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In Composite 2010 NRC Rankings, Cornell Ranks 9th

As we know, the 2010 NRC Rankings were released yesterday with much fanfare, both here and elsewhere. One meme that the National Research Council keeps stressing is that the departmental rankings represent 'ranges' and that the results need to be interpreted differently per the needs of each respective institution.

It's a noble spirit and all, but people and their egos are necessarily going to want to figure out which school is the 'best' and place their own institution in a grand pecking order. And because I don't want to smother your curiosity, I've developed my own composite ranking of America's universities per the NRC departmental ratings.

Given that there were 60+ departments rated, including many small, niche departments that not many schools have, I think the best comparison across the schools is to boil down the departments into those key fields that every school should strive to excel at. With no disrespect to such smaller fields, it is understandable for a school to shirk linguistics, anthropology, materials science or the like, but much less so for such fields such as English, economics, physics, or computer science.

So I've whittled the NRC rankings down to 12 core fields: Cell and Developmental Biology, Chemistry, Computer Sciences, Ecology and Evolutionary Biology, Economics, English Language and Literature, History, Mathematics, Mechanical Engineering, Philosophy, Physics, Political Science. These encompass three humanities, two social sciences, two biological sciences, two engineering fields, and three natural sciences. I feel these reflect a fairly balanced portrait of all of the different academic aims of a modern university, although all you operations research, food science, and communication majors (all of which are top three programs, per the NRC) are free to quibble.

After selecting these fields, I then averaged the departmental rank at the 5th percentile under the reputational rankings of the NRC report. Why these particular metrics? I feel the reputational survey is probably more realistic of how each department is seen by academics across the country. And the 5th percentile is just as useful for ordering as the 95th percentile, but it has the added benefit of allowing us to see which departments we really think are at the 'top'.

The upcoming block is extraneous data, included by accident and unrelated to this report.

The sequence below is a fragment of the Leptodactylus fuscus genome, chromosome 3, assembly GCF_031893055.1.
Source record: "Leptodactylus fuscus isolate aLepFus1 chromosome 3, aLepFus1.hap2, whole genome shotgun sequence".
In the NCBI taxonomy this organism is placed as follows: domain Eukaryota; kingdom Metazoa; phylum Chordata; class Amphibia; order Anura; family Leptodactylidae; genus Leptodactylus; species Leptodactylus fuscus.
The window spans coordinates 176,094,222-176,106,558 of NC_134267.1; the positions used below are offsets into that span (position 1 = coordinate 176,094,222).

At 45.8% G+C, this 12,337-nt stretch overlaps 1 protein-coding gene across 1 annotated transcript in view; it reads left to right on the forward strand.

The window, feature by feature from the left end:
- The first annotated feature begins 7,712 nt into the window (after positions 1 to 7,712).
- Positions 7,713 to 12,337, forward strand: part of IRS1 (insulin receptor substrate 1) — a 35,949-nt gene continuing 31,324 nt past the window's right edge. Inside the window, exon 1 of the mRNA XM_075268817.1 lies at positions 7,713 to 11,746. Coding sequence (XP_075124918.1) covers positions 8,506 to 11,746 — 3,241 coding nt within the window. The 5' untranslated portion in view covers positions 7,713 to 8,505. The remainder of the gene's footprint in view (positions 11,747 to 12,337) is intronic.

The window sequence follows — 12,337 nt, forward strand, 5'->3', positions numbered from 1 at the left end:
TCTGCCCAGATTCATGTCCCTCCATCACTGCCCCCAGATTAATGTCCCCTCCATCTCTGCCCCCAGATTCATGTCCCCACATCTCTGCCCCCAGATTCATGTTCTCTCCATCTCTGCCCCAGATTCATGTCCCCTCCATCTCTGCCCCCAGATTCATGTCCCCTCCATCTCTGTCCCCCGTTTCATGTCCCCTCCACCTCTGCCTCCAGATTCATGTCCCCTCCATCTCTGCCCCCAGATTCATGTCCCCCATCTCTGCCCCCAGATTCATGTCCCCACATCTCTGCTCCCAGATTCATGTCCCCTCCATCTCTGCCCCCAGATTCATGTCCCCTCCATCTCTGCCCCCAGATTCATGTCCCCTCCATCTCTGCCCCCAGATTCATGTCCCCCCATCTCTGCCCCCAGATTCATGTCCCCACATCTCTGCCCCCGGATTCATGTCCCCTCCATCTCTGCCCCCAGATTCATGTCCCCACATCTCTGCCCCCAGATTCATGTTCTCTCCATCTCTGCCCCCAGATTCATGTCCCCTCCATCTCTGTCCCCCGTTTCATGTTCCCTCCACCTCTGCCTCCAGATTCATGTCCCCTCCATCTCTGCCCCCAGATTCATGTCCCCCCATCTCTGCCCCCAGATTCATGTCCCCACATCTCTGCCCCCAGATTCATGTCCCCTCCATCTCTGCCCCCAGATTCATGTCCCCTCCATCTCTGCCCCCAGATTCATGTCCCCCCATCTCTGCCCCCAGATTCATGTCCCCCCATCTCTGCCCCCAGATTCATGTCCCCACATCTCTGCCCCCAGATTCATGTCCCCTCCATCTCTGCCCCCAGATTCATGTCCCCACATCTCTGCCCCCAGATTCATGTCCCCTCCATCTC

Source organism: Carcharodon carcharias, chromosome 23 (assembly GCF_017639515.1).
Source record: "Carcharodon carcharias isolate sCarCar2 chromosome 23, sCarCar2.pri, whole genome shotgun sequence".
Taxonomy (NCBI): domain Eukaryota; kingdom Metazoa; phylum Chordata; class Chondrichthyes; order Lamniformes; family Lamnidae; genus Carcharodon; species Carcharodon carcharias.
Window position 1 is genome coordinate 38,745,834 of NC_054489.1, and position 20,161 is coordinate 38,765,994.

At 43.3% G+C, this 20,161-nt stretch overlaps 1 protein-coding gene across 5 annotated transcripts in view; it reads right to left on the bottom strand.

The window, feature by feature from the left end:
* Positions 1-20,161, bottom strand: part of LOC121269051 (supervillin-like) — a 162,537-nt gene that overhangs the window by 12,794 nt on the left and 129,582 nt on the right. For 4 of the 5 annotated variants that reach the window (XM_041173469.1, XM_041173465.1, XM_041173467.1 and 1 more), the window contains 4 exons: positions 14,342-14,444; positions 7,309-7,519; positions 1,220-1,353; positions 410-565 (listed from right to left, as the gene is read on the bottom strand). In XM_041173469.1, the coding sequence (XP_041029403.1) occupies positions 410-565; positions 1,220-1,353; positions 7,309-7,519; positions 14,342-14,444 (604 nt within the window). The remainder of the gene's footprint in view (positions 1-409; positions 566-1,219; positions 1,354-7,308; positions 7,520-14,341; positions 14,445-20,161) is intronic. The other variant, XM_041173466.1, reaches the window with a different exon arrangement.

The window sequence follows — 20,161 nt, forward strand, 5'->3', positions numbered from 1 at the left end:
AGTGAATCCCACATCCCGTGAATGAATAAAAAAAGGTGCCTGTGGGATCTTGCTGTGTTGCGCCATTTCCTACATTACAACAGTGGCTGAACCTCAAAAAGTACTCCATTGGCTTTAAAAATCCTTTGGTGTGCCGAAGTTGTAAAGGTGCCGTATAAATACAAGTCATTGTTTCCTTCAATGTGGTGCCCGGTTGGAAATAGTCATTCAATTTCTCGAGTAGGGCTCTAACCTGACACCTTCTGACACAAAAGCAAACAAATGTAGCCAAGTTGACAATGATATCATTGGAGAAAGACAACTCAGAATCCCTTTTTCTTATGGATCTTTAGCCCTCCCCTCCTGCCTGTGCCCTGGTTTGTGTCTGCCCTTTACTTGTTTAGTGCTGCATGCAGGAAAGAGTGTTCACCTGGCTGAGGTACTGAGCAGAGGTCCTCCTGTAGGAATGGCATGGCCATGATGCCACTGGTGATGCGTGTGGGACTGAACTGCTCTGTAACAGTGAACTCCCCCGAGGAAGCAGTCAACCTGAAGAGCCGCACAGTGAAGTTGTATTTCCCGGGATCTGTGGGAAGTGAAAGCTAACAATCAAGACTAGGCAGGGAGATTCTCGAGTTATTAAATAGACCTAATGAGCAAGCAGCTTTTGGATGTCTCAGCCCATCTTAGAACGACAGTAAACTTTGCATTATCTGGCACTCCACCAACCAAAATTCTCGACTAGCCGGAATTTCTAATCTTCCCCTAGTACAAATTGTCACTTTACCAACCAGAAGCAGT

So Cornell comes up 9th in the country under this methodology, which feels about right. Certainly not as good as Berkeley or Princeton for graduate study, but a notch above such schools as NYU, Northwestern, or Penn State. Put another way, Cornell has the 9th highest average of 12 key departments in the country

There are certainly other ways to turn the NRC rankings into a composite number, including counting the top 3 or top 10 programs of each school, including all possible academic departments, or averaging the different percentiles of the 'survey' rankings. But at the very least, we know that Cornell is in good company and that Day Hall can say, with a fairly straight face, "we're a top ten research institution".

It's also worth pointing out that, under the same methodology, Cornell ranks 3rd in the country for its agricultural science programs, behind UC-Davis and Illinois, with Wisconsin trailing just behind. But we all know who makes the best ice cream. And plays the best hockey.

Matthew Nagowski | Posted on September 29, 2010 (#)

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